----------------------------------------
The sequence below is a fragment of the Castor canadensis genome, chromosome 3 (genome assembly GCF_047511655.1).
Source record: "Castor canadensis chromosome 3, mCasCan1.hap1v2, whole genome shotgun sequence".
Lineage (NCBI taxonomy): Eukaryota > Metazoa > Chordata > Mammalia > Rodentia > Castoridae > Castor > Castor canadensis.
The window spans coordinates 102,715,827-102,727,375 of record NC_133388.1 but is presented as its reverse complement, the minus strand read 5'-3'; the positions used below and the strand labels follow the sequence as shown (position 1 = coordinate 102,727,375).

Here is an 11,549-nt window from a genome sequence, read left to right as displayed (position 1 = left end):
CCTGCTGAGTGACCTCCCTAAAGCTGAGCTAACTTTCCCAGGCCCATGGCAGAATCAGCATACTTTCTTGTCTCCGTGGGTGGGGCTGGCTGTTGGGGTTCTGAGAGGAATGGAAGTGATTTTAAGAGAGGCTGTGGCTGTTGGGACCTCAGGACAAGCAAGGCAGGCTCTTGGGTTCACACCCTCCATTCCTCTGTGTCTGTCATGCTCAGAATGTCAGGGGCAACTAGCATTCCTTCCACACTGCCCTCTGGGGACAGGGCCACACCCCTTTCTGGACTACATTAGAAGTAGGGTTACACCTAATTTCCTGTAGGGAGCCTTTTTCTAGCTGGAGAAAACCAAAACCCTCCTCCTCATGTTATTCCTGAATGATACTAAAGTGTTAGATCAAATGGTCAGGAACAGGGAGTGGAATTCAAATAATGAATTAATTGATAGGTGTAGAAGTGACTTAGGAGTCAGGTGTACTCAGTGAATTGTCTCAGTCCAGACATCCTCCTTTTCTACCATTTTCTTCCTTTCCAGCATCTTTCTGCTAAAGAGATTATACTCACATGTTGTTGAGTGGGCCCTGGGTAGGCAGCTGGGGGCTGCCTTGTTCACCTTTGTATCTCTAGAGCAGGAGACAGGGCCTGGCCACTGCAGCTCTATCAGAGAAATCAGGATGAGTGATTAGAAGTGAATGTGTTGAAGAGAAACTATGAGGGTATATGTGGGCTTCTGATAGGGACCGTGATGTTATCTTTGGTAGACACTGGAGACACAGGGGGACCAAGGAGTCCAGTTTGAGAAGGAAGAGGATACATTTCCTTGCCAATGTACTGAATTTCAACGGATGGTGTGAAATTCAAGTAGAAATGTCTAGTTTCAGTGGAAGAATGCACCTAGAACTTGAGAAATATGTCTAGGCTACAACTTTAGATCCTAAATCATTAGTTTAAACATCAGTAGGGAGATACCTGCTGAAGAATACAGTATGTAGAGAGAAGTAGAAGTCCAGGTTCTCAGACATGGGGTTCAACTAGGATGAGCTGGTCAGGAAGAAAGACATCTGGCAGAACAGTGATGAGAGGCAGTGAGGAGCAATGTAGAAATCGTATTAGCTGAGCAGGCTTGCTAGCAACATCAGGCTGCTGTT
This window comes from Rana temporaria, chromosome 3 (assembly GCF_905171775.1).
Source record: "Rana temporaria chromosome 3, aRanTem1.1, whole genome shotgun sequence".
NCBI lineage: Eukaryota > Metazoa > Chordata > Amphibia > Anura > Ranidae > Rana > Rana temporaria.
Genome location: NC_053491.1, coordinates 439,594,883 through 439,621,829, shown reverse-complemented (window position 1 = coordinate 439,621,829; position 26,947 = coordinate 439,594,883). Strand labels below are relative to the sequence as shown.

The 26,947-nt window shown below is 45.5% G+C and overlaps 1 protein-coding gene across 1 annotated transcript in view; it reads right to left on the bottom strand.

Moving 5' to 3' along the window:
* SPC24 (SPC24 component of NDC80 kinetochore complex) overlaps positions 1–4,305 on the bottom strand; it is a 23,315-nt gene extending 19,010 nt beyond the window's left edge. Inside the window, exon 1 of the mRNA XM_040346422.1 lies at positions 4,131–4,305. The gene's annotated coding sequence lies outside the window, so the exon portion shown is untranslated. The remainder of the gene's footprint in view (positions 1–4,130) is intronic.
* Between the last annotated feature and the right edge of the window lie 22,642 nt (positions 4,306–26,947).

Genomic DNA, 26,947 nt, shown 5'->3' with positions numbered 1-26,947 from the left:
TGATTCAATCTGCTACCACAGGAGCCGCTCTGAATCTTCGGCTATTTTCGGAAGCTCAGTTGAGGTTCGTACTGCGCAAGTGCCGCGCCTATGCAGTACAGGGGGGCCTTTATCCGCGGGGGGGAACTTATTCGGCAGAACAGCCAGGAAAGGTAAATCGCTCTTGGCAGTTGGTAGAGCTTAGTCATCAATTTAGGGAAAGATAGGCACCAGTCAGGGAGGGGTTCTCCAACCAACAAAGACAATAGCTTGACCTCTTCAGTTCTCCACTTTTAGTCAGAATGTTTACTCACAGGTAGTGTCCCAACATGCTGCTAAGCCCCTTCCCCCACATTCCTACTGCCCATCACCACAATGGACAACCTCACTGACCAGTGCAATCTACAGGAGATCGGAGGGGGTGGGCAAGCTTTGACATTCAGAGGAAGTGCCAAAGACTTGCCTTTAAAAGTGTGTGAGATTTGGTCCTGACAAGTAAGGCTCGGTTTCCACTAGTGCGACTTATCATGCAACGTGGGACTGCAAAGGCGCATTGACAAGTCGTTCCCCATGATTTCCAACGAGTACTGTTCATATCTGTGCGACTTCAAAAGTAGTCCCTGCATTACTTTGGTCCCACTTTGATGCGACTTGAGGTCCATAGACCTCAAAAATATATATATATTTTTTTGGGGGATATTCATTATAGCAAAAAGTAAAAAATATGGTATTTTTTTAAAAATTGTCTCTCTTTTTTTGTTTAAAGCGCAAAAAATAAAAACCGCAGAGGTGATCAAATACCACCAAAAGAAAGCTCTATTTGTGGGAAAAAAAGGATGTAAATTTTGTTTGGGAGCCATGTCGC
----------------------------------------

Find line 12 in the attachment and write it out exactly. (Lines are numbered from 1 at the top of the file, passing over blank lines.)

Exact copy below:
Moving 5' to 3' along the window: